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Journal Article

e‑Government and Technology Acceptance: The Case of the Implementation of Section 508 Guidelines for Websites  pp87-98

Paul T. Jaeger, Miriam Matteson

© Jan 2009 Volume 7 Issue 1, Editor: Frank Bannister, pp1 - 122

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Abstract

This paper examines the relevance of the Technology Acceptance Model for e‑Government websites at federal government level in the United States through an exploratory research study. Various unfunded government mandates over the past several years have required agencies to create websites, put services on the sites, and make them accessible to citizens, and the federal e‑Government now includes tens of thousands of sites. Section 508 of the Rehabilitation Act, for example, was passed to ensure e‑Government sites would be accessible to persons with disabilities. By studying the implementation of the requirements of Section 508 through a number of data collection techniques and in terms of the Technology Acceptance Model, this paper seeks to use this particular law as an example through which to better understand the processes by which government agencies adopt e‑Government requirements and the actions that government managers can take to improve the implementation of such adoption.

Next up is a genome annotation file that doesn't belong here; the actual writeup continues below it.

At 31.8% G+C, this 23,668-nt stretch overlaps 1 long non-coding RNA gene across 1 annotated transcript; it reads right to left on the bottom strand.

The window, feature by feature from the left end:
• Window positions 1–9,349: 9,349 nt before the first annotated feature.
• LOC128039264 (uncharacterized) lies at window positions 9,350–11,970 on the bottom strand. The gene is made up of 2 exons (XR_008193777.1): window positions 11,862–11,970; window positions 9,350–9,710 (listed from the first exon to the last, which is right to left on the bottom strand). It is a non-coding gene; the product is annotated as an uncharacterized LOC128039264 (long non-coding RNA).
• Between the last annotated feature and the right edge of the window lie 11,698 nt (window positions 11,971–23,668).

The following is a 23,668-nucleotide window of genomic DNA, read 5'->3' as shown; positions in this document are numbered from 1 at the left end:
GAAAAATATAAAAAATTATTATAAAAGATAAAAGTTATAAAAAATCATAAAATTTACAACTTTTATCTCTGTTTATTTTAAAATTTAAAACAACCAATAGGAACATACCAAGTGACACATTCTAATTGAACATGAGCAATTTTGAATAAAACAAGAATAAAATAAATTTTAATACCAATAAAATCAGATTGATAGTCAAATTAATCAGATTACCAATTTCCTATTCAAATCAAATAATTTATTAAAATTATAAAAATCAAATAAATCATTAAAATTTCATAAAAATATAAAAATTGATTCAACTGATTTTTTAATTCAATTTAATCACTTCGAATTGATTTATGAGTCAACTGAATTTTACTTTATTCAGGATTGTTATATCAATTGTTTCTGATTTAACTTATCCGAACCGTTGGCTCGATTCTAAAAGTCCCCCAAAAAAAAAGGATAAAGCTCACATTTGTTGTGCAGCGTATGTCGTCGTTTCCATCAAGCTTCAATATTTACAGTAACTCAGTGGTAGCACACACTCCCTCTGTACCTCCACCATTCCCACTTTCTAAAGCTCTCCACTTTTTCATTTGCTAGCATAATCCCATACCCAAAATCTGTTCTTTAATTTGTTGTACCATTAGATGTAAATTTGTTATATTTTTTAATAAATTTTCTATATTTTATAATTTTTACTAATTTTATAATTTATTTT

Keywords: e-Government, technology acceptance model, accessibility, Section 508, disability, public servants, websites

 

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Journal Issue

Volume 7 Issue 1 / Jan 2009  pp1‑122

Editor: Frank Bannister

View Contents Download PDF (free)

Keywords: accessibility, barriers, BRAIN, business process, business rule, capacity for getting ahead, citizen participation, community building, coping and sense making strategies, developing nations, digital divide, disability, disenfranchisement, eDemocracy, e-governance, e-Government adoption, e-government readiness, Egypt, end-user approaches, e-readiness, information and communication technology, information dissemination, internet voting, IT transfer, KedaiKom, Malaysia, municipalities, policy participation, political participation, public participation, public sector, public servants, Section 508, service delivery, social and digital inclusion, social consequences, social participation, strategic planning, Switzerland, technology acceptance model, Telecentres, turnout, websites

 

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